Someday leading liberals in the US will have to confess that they, like their Republican counterparts, are no Angles when it comes to accurate representation.  Further they will have to admit that much of what passes itself off as economics is really political economy–a confession that I am fine with.

Does Collective action by workers always increase unemployment?

Thinking out-loud

The answer to this question is almost a unanimously agreed upon yes across paradigms even within formalized Marxian models.  In the classic Marx-Goodwin formulation successful collective action by workers only serves to increase the long-run rate of unemployment: some workers maybe able to raise their wages but this will be balanced out in the aggregate by increased unemployment.  However, if as Shaikh (2003) points out the strength of labour endogenously influences the rate of technical change then workers can increase their wages in the aggregate (wage share) without causing an increase in long term rate of unemployment.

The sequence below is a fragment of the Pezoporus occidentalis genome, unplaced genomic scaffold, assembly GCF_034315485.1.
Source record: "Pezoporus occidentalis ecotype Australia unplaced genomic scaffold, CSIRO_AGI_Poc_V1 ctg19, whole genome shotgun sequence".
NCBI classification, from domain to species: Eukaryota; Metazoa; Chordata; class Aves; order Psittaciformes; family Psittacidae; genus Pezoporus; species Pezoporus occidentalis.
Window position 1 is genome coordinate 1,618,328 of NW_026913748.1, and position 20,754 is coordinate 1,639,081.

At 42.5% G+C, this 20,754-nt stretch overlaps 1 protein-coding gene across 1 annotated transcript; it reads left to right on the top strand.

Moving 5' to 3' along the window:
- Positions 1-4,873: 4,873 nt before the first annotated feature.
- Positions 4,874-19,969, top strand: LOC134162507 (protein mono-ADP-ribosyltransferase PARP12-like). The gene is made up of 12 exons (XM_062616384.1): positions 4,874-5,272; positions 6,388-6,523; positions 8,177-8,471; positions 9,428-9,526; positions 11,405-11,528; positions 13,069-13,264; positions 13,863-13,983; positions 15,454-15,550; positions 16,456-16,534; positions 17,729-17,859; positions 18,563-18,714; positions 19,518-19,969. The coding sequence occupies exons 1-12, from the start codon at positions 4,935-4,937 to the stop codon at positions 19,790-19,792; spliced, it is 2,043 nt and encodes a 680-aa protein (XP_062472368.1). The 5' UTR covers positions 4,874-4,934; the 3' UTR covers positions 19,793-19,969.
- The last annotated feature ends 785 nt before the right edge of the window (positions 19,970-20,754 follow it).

Shaikh sums up the case thus:

6. Summary and Conclusions

This paper has attempted to analyze the manner in which alternative macroeconomic frameworks portray the dynamics of the labor market. Two types of dynamics have been of interest, both of which depend upon the mutual interactions between the wage share and the employment rate. In disequilibrium dynamics, the issue is the manner in which these variables respond to imbalances in the labor market, while in growth dynamics the issue is their response to technical change and growth in labor supply growth. We examined the basic neoclassical, Keynesian, Harrodian and Marx-Goodwin models, since each embodies a particular approach to macroeconomics